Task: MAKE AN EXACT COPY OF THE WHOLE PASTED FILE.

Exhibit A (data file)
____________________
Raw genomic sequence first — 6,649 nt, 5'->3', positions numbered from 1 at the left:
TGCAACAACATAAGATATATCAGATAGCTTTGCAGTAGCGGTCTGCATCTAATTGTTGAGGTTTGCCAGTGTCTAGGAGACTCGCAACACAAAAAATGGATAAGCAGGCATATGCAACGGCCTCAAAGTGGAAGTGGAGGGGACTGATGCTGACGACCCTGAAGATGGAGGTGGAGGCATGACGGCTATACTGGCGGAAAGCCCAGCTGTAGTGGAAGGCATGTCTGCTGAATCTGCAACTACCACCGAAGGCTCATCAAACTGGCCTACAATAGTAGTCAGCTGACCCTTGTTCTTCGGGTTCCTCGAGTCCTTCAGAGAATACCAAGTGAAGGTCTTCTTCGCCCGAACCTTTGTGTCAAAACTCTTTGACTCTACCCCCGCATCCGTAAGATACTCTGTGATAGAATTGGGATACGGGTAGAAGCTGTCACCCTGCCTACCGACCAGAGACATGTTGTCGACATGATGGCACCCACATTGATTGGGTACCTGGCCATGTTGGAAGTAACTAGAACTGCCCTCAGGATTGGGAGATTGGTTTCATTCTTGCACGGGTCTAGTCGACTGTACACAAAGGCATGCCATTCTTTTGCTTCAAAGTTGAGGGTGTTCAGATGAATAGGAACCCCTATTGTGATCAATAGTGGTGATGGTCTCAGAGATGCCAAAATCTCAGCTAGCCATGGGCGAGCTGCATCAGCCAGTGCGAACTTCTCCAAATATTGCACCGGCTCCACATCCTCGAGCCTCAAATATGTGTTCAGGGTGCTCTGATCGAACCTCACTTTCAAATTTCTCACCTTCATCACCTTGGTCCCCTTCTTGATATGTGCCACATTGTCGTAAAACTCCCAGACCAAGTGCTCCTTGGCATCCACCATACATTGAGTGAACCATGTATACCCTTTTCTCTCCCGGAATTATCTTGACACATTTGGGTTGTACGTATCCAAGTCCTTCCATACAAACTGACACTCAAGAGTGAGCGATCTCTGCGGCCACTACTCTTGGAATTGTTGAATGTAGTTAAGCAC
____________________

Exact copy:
Raw genomic sequence first — 6,649 nt, 5'->3', positions numbered from 1 at the left:
TGCAACAACATAAGATATATCAGATAGCTTTGCAGTAGCGGTCTGCATCTAATTGTTGAGGTTTGCCAGTGTCTAGGAGACTCGCAACACAAAAAATGGATAAGCAGGCATATGCAACGGCCTCAAAGTGGAAGTGGAGGGGACTGATGCTGACGACCCTGAAGATGGAGGTGGAGGCATGACGGCTATACTGGCGGAAAGCCCAGCTGTAGTGGAAGGCATGTCTGCTGAATCTGCAACTACCACCGAAGGCTCATCAAACTGGCCTACAATAGTAGTCAGCTGACCCTTGTTCTTCGGGTTCCTCGAGTCCTTCAGAGAATACCAAGTGAAGGTCTTCTTCGCCCGAACCTTTGTGTCAAAACTCTTTGACTCTACCCCCGCATCCGTAAGATACTCTGTGATAGAATTGGGATACGGGTAGAAGCTGTCACCCTGCCTACCGACCAGAGACATGTTGTCGACATGATGGCACCCACATTGATTGGGTACCTGGCCATGTTGGAAGTAACTAGAACTGCCCTCAGGATTGGGAGATTGGTTTCATTCTTGCACGGGTCTAGTCGACTGTACACAAAGGCATGCCATTCTTTTGCTTCAAAGTTGAGGGTGTTCAGATGAATAGGAACCCCTATTGTGATCAATAGTGGTGATGGTCTCAGAGATGCCAAAATCTCAGCTAGCCATGGGCGAGCTGCATCAGCCAGTGCGAACTTCTCCAAATATTGCACCGGCTCCACATCCTCGAGCCTCAAATATGTGTTCAGGGTGCTCTGATCGAACCTCACTTTCAAATTTCTCACCTTCATCACCTTGGTCCCCTTCTTGATATGTGCCACATTGTCGTAAAACTCCCAGACCAAGTGCTCCTTGGCATCCACCATACATTGAGTGAACCATGTATACCCTTTTCTCTCCCGGAATTATCTTGACACATTTGGGTTGTACGTATCCAAGTCCTTCCATACAAACTGACACTCAAGAGTGAGCGATCTCTGCGGCCACTACTCTTGGAATTGTTGAATGTAGTTAAGCAC